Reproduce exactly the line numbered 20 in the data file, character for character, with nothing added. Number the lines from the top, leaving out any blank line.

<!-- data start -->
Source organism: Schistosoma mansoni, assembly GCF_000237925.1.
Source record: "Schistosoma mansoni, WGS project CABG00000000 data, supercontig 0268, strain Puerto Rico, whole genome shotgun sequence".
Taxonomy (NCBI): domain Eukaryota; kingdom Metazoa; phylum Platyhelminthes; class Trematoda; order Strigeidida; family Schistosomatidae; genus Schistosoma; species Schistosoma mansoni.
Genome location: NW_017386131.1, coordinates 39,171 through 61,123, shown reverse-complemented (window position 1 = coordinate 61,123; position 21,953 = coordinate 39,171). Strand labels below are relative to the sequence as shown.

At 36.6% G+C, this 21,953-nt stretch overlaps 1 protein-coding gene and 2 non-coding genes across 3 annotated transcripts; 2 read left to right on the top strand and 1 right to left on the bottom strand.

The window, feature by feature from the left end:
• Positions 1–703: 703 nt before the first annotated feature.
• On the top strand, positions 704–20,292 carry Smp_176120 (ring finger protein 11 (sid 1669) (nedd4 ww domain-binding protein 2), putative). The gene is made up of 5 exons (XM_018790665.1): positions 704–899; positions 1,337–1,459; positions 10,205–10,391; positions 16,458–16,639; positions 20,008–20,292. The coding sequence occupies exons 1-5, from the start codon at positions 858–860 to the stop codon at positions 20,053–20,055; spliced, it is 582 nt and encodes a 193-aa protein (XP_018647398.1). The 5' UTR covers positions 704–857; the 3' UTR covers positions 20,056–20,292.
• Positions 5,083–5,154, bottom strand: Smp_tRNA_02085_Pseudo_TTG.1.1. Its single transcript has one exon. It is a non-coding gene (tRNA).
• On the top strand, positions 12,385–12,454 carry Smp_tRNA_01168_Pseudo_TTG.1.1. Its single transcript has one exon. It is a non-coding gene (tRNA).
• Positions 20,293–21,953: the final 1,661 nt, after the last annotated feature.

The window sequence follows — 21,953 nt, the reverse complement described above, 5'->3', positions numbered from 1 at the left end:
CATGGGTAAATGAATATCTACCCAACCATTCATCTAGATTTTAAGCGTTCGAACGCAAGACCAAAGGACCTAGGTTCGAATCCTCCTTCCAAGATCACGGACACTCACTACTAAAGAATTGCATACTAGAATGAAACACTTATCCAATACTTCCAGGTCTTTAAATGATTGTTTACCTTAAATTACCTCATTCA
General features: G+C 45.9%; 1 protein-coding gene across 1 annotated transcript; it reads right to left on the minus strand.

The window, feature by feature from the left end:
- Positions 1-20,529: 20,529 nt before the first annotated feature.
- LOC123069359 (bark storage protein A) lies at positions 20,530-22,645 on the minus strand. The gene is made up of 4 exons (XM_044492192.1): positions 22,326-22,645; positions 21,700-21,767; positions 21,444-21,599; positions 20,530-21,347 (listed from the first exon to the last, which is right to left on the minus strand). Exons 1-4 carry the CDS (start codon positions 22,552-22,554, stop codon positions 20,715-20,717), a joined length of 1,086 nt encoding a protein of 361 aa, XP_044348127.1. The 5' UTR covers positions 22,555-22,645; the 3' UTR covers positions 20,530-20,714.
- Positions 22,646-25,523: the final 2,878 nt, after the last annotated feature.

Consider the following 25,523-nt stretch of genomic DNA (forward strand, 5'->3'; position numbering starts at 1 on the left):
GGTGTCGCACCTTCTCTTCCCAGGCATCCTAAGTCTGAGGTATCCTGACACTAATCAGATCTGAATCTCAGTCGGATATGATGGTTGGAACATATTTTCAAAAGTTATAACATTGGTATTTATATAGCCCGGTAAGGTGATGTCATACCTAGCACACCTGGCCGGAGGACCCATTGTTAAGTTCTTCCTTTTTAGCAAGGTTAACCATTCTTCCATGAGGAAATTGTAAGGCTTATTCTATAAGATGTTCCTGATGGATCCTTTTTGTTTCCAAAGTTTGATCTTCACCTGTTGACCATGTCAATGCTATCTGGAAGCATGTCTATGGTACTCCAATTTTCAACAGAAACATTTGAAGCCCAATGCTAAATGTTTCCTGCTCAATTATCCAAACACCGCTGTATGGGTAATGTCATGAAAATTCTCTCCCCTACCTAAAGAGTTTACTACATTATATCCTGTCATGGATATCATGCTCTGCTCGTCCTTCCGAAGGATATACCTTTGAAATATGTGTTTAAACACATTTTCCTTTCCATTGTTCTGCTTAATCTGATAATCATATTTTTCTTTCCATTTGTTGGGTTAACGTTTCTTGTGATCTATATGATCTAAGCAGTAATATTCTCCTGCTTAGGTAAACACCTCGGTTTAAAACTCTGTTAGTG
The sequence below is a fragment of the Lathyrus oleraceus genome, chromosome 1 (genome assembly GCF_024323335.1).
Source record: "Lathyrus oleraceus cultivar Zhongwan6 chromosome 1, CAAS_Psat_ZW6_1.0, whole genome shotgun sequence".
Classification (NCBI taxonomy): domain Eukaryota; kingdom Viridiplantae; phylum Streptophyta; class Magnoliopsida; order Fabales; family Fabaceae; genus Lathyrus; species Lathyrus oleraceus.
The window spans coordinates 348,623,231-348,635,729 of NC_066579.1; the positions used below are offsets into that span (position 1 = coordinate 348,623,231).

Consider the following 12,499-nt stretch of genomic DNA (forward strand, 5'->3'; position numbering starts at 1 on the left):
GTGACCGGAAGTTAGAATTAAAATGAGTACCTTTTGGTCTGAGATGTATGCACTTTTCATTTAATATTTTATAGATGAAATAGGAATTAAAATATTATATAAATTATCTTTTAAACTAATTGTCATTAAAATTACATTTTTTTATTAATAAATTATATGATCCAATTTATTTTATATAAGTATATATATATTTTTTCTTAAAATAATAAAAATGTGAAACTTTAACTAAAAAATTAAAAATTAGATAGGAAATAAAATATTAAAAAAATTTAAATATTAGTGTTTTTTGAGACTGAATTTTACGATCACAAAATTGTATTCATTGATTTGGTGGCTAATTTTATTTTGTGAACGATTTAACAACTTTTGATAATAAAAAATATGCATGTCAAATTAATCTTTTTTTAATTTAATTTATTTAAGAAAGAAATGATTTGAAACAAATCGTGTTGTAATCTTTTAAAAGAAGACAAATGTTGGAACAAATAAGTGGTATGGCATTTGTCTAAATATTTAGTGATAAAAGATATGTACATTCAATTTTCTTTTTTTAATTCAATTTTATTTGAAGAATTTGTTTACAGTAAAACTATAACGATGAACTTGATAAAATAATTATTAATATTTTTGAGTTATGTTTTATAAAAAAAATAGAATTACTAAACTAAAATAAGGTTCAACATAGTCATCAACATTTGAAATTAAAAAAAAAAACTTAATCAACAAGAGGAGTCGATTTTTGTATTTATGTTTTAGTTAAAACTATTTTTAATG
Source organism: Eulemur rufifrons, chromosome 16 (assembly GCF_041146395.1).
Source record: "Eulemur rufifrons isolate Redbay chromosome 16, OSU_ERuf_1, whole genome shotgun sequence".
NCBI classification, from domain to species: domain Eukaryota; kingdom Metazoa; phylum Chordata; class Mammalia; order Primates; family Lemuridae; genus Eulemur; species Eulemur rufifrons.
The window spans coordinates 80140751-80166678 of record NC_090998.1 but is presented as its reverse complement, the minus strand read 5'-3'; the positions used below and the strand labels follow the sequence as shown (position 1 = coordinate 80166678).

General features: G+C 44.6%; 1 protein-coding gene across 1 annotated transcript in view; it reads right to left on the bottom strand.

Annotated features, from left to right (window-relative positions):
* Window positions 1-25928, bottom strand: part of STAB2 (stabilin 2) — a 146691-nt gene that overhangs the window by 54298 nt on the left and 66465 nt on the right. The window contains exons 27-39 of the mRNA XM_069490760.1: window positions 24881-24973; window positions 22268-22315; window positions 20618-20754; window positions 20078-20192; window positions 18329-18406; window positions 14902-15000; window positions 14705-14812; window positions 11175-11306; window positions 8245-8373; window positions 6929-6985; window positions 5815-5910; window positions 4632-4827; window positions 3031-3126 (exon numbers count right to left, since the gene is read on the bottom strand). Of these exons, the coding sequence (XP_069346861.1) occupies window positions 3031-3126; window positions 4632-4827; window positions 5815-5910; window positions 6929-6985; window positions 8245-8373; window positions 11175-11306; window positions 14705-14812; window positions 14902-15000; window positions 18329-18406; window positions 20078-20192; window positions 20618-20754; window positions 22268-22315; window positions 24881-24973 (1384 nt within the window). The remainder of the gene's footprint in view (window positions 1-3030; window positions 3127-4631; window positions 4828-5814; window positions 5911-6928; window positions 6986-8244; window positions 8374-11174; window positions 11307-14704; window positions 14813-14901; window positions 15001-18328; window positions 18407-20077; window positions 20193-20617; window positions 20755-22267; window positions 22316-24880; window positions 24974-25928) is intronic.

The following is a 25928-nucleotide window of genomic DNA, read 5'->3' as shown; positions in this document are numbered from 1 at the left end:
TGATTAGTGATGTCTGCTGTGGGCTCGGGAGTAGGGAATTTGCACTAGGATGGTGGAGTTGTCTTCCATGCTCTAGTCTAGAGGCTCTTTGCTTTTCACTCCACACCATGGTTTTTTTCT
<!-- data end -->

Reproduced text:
GGTGTCGCACCTTCTCTTCCCAGGCATCCTAAGTCTGAGGTATCCTGACACTAATCAGATCTGAATCTCAGTCGGATATGATGGTTGGAACATATTTTCAAAAGTTATAACATTGGTATTTATATAGCCCGGTAAGGTGATGTCATACCTAGCACACCTGGCCGGAGGACCCATTGTTAAGTTCTTCCTTTTTAGCAAGGTTAACCATTCTTCCATGAGGAAATTGTAAGGCTTATTCTATAAGATGTTCCTGATGGATCCTTTTTGTTTCCAAAGTTTGATCTTCACCTGTTGACCATGTCAATGCTATCTGGAAGCATGTCTATGGTACTCCAATTTTCAACAGAAACATTTGAAGCCCAATGCTAAATGTTTCCTGCTCAATTATCCAAACACCGCTGTATGGGTAATGTCATGAAAATTCTCTCCCCTACCTAAAGAGTTTACTACATTATATCCTGTCATGGATATCATGCTCTGCTCGTCCTTCCGAAGGATATACCTTTGAAATATGTGTTTAAACACATTTTCCTTTCCATTGTTCTGCTTAATCTGATAATCATATTTTTCTTTCCATTTGTTGGGTTAACGTTTCTTGTGATCTATATGATCTAAGCAGTAATATTCTCCTGCTTAGGTAAACACCTCGGTTTAAAACTCTGTTAGTG